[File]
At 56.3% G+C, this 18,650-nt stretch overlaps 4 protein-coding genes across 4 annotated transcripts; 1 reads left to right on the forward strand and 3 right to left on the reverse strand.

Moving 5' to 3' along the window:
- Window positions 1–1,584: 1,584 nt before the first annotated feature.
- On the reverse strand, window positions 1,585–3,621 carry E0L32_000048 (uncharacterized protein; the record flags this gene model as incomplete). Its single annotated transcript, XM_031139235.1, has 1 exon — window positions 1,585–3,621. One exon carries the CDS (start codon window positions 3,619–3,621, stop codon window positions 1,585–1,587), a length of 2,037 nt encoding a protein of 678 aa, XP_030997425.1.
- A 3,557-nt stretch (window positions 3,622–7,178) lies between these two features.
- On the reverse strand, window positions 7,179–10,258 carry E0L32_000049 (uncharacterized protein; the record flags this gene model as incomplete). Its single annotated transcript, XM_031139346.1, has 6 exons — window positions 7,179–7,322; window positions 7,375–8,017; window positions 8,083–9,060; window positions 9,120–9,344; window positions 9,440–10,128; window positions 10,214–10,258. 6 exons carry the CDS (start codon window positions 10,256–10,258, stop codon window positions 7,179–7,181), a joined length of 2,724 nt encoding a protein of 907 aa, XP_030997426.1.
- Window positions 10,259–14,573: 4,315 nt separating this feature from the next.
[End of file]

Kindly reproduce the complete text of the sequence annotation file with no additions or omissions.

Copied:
At 56.3% G+C, this 18,650-nt stretch overlaps 4 protein-coding genes across 4 annotated transcripts; 1 reads left to right on the forward strand and 3 right to left on the reverse strand.

Moving 5' to 3' along the window:
- Window positions 1–1,584: 1,584 nt before the first annotated feature.
- On the reverse strand, window positions 1,585–3,621 carry E0L32_000048 (uncharacterized protein; the record flags this gene model as incomplete). Its single annotated transcript, XM_031139235.1, has 1 exon — window positions 1,585–3,621. One exon carries the CDS (start codon window positions 3,619–3,621, stop codon window positions 1,585–1,587), a length of 2,037 nt encoding a protein of 678 aa, XP_030997425.1.
- A 3,557-nt stretch (window positions 3,622–7,178) lies between these two features.
- On the reverse strand, window positions 7,179–10,258 carry E0L32_000049 (uncharacterized protein; the record flags this gene model as incomplete). Its single annotated transcript, XM_031139346.1, has 6 exons — window positions 7,179–7,322; window positions 7,375–8,017; window positions 8,083–9,060; window positions 9,120–9,344; window positions 9,440–10,128; window positions 10,214–10,258. 6 exons carry the CDS (start codon window positions 10,256–10,258, stop codon window positions 7,179–7,181), a joined length of 2,724 nt encoding a protein of 907 aa, XP_030997426.1.
- Window positions 10,259–14,573: 4,315 nt separating this feature from the next.